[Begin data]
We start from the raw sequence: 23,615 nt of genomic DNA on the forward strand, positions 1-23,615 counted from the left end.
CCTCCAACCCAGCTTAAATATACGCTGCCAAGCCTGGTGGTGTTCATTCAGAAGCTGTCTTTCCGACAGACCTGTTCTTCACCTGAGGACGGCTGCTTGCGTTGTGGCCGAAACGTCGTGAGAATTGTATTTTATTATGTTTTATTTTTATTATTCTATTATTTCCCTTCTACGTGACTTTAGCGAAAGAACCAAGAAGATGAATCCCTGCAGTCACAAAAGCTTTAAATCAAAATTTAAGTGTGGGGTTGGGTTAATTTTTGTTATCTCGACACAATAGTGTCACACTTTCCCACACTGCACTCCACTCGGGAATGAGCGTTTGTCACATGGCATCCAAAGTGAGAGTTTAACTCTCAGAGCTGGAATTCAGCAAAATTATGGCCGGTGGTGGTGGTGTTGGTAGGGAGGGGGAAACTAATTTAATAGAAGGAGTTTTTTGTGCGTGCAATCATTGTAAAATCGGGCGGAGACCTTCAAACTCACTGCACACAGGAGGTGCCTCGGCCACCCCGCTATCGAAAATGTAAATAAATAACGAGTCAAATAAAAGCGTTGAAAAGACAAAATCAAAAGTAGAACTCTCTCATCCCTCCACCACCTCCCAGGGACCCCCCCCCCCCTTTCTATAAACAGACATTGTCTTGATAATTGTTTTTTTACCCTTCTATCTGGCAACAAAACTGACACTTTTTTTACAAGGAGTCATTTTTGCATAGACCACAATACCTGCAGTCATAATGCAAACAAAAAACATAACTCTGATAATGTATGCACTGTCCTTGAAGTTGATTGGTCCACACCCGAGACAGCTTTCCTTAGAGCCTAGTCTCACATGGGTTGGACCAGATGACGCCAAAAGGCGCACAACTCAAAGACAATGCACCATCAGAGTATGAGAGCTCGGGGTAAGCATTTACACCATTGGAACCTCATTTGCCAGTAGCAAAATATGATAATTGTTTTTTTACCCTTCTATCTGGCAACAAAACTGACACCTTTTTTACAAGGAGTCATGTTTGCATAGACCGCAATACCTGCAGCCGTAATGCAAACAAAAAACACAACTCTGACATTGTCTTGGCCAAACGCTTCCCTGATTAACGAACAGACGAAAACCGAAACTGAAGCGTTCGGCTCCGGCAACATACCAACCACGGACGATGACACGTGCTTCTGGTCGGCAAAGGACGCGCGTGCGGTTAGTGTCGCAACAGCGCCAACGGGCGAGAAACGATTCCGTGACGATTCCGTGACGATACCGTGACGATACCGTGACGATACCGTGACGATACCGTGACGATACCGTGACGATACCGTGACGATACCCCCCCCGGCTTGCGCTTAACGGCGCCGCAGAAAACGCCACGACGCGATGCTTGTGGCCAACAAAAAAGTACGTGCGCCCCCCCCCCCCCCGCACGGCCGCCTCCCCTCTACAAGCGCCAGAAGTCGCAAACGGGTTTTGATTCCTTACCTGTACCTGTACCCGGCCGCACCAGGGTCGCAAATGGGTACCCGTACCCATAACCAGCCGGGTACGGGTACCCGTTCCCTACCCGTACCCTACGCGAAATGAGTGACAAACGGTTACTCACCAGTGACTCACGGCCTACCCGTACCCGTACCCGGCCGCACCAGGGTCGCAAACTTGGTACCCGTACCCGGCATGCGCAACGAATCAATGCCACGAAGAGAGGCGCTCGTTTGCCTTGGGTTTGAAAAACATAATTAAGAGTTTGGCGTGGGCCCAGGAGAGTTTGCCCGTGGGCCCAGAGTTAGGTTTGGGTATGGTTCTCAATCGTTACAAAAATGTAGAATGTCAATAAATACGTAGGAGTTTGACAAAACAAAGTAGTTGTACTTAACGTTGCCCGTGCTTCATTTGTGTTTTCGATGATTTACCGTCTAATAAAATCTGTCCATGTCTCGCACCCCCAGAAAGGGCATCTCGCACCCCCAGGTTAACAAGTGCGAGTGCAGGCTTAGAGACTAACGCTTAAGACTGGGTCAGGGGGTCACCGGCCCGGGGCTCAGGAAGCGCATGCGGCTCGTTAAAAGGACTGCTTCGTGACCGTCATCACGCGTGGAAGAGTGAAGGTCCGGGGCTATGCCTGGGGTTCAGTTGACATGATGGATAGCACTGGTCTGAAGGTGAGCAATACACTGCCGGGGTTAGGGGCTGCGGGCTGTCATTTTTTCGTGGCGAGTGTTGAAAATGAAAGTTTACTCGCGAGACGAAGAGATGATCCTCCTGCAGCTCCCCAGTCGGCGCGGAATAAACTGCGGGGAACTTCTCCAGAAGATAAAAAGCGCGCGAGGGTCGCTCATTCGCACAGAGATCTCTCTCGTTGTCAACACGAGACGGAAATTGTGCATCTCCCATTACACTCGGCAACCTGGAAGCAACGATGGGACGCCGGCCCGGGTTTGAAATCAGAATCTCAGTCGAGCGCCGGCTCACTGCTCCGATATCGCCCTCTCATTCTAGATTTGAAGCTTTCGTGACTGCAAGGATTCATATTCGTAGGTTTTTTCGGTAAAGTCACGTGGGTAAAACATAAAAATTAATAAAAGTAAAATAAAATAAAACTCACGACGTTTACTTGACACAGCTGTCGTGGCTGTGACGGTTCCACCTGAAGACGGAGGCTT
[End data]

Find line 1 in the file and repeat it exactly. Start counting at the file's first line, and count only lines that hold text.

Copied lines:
We start from the raw sequence: 23,615 nt of genomic DNA on the forward strand, positions 1-23,615 counted from the left end.